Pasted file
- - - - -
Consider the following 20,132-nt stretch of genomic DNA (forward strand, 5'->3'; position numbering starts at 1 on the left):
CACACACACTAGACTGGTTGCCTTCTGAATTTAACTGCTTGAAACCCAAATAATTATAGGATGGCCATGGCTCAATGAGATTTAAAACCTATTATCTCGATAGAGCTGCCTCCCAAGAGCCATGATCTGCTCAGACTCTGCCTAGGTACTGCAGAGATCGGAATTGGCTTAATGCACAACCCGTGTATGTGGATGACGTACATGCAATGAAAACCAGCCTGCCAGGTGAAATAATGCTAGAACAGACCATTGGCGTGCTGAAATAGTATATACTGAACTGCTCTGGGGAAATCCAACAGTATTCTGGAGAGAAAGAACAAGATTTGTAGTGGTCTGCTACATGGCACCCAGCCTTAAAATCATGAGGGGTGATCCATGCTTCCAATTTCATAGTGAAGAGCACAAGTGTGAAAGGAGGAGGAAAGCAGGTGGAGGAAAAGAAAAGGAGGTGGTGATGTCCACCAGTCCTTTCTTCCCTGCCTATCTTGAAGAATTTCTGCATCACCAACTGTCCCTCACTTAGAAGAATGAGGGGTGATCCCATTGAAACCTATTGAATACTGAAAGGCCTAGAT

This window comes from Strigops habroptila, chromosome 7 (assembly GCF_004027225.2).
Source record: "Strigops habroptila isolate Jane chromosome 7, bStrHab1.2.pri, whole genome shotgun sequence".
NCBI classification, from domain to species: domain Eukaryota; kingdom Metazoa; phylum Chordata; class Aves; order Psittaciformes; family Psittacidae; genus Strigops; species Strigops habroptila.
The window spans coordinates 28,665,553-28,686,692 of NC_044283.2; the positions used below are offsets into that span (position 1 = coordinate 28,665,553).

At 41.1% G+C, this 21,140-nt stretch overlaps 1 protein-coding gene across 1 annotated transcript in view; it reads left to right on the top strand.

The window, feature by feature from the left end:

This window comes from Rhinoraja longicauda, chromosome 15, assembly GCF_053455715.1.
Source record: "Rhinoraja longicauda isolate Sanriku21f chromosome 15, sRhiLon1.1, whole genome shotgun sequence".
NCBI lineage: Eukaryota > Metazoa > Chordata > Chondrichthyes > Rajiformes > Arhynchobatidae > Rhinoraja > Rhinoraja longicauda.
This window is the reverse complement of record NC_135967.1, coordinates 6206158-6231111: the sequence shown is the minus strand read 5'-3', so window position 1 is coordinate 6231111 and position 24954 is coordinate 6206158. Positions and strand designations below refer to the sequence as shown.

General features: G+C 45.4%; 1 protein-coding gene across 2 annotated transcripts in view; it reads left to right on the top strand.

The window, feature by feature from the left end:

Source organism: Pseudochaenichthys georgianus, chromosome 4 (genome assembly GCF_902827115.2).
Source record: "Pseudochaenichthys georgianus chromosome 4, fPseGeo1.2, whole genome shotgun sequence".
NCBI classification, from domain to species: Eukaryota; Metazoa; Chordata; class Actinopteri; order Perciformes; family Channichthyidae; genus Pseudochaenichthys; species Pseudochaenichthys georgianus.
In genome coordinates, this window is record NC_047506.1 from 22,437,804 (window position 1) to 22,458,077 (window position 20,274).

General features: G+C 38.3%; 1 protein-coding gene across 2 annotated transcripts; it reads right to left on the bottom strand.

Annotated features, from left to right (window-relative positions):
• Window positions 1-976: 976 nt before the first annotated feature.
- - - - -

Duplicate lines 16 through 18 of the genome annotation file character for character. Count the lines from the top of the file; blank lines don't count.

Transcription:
Source record: "Pseudochaenichthys georgianus chromosome 4, fPseGeo1.2, whole genome shotgun sequence".
NCBI classification, from domain to species: Eukaryota; Metazoa; Chordata; class Actinopteri; order Perciformes; family Channichthyidae; genus Pseudochaenichthys; species Pseudochaenichthys georgianus.
In genome coordinates, this window is record NC_047506.1 from 22,437,804 (window position 1) to 22,458,077 (window position 20,274).